I work mainly with adults that are pre-GED.  In Maryland the term is "Adult Basic Skills."  There are many helpful posts, but I found the July 24th post by Steve a great resources.  The post links the reader to "Tech Tips for Teachers."  This tips are arranged by subjects.  There is so much information I don't have time to open every link.  I'm sure I miss other helpful posts, but I wanted to highlight this one because it has so many resources.

Hello Debby and others,

Glad you find Tech Tips for Teachers a helpful resource. So do I. One way to approach learning about new online tools, as a teacher or program manager, is to skim each new Tech Tips for Teachers blog article, or other articles you may find, and then save those that look interesting as bookmarks, in Diigo, Pinterest,, or however you prefer to save professional development resources. Another way is to take some time to think about what you want to do with your students, or what your program design goal(s) might be, or other things you want to be able to do, for example, to:

  • Save and organize promising online tools
  • Add or improve a program or class online learning presence (website, online storage site, shell program etc.)
  • Automate reminders to students
  • Use online formative assessment tools as a teacher to learn, and help students learn, what they know before and after a lesson
  • Experiment with or improve a flipped learning model by finding and/or creating video presentations that students watch before class and using class time for one-on-one or small group assistance or for project-based learning or other engaging activities
  • Share computer screens in real time with distance learning or blended learning students

Then, look for online tools in online resources like Tech Tips for Teachers, and also post questions about them in the Technology and Learning CoP.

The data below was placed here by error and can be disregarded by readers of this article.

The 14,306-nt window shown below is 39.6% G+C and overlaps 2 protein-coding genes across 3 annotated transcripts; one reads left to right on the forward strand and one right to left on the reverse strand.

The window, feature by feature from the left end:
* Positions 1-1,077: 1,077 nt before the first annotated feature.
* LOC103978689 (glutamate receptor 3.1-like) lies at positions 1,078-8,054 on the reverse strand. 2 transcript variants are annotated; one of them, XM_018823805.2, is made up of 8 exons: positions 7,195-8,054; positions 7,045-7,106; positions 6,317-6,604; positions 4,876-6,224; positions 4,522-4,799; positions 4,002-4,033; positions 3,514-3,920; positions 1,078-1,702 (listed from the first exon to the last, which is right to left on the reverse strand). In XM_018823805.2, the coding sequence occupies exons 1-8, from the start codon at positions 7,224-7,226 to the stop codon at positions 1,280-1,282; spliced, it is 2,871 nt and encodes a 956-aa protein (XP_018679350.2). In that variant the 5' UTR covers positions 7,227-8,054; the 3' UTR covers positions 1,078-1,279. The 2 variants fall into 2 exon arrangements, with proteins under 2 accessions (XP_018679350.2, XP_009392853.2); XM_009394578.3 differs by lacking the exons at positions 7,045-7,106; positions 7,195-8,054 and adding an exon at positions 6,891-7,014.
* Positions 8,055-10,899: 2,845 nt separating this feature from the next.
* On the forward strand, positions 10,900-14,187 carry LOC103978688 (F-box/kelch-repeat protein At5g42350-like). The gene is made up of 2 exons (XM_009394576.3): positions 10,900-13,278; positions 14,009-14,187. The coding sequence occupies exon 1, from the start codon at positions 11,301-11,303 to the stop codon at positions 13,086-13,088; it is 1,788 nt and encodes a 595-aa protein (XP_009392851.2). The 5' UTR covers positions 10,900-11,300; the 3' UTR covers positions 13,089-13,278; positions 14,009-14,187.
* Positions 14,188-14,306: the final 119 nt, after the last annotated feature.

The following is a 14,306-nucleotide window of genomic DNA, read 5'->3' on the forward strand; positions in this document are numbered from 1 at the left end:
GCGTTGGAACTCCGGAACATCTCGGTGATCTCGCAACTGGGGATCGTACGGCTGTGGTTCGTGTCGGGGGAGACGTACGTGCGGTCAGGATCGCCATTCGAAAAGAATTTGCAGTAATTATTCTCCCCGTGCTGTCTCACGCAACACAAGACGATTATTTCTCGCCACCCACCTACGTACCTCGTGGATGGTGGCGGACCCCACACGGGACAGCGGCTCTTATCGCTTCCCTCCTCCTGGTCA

I would like to encourage other teachers and program managers here to think about this strategy, to start with a class or program design objective and then look for online tools that could help you achieve it. I would like to encourage everyone to post questions in the Technology and Learning CoP, indicating what you are trying to do -- such as some of the above objective examples -- and asking what tools T&L CoP members know about, and have used, that can help you to solve that instructional or program design objective.

I am going to create a "sticky" post in the T&L CoP that you can always easily find, called "Instructional Design Objectives and Online Tools to Help Accomplish Them" and suggest that members of this CoP use that discussion thread for this purpose. Then it will be easier for people to find and review these objectives and tools.

David J. Rosen, Moderator

Technology and Learning CoP Moderator

It's always great to find a fan of Tech Tips for Teachers! I love David's idea of sharing the connections people make between their goals and the online tools. I wanted to add in too that if there's a tool you're having trouble finding, or wondering more about how to use for your program goals, let us know and we can do a Tech Tip about it. You can e-mail me any requests at or through the "Contact Us" form on the site.

Leah Peterson
Editor, Tech Tips for Teachers
World Education